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How do I setup a hardware watch dog timer with an Arduino?

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    \$\begingroup\$ I think you should choose the other answer as the Arduino has the watchdog built in. \$\endgroup\$ Mar 24, 2011 at 15:59

3 Answers 3

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There are a number of dedicated hardware watchdog chips available, but it's easy enough to do using a regular 555 timer IC and a couple of supporting parts. With the 555 configured in astable mode with a very long "HIGH" period and a relatively short (perhaps 0.3 seconds) "LOW" period, the output can be connected to the Arduino's reset pin via a diode to make the watchdog an open-collector device. The Arduino can then periodically reset the watchdog using a digital output to turn on a transistor that discharges the timing capacitor attached to the 555, preventing it ever reaching a trigger point that will cause it to reset the Arduino.

Some basic information about a project to do this is available at http://www.practicalarduino.com/news/id/471

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    \$\begingroup\$ phooky is absolutely correct, but the internal WDT has limitations: it can't run for more than about 6 seconds (depends on CPU model) and there's no way to do a clean "reboot" purely from software. You can tell the CPU to jump to position 0 and restart the bootloader, but then you may be left with dodgy stuff in RAM and things like interrupt flags still set in the CPU. Asserting RESET in hardware ensures the Arduino will come up with a clean environment. \$\endgroup\$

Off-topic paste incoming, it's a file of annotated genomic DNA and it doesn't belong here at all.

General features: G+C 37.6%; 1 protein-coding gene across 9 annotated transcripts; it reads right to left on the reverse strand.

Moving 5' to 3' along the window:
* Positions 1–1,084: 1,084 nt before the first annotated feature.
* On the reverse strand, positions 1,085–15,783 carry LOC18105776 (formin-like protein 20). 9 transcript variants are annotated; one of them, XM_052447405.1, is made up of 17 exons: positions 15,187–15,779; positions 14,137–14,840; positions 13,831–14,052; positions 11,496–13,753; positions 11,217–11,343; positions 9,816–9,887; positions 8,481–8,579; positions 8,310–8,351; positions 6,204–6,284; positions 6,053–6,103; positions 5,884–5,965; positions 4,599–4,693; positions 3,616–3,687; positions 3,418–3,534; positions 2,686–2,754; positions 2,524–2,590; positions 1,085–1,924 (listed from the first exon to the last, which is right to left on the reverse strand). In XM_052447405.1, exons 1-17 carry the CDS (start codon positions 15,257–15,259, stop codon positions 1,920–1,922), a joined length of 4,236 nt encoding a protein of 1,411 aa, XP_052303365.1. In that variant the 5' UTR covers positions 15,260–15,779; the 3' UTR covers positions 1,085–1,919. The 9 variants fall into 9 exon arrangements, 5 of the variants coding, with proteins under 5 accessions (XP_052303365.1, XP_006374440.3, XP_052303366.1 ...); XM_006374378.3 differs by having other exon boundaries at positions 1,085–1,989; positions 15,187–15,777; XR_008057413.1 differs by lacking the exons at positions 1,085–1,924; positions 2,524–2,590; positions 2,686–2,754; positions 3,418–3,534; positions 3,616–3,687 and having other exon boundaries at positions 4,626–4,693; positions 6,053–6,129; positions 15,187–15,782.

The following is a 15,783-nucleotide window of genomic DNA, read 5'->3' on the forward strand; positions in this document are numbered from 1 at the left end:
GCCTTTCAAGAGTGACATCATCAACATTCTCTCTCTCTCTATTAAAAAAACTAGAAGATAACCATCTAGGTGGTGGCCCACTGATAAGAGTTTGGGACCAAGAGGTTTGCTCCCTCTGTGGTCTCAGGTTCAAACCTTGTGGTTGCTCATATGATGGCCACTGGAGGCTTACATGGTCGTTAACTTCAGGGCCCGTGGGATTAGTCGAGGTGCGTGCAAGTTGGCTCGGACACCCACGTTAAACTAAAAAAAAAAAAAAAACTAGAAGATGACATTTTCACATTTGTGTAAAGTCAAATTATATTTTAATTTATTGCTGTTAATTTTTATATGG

– jonoxer
    Nov 17, 2009 at 3:41
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    \$\begingroup\$ letting the WDT time out will cause a "clean reset" as all registers will be guaranteed to start up in a defined state. Accomplishing it in software is as simple as disabling interrupts and endlessly looping. \$\endgroup\$
    – Nick T
    Mar 22, 2011 at 17:22
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There's already a watchdog timer built into the atmega chip; you can use avr/wdt.h to manipulate it.

A quick example:

#include <avr/wdt.h>

void setup() {  
  wdt_enable(WDTO_500MS); // have the wdt reset the chip
  // if 500ms passes without a reset
}

void loop() {   
  wdt_reset(); // reset the wdt
}
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I have heard about some problems being reported with the WDT and the regular bootloader, so you may want to try another bootloader with it, for eg Adaboot.

Also, you can do a bunch more stuff with the WDT besides just a reset. I recommend http://www.atmel.com/dyn/resources/prod_documents/doc2551.pdf

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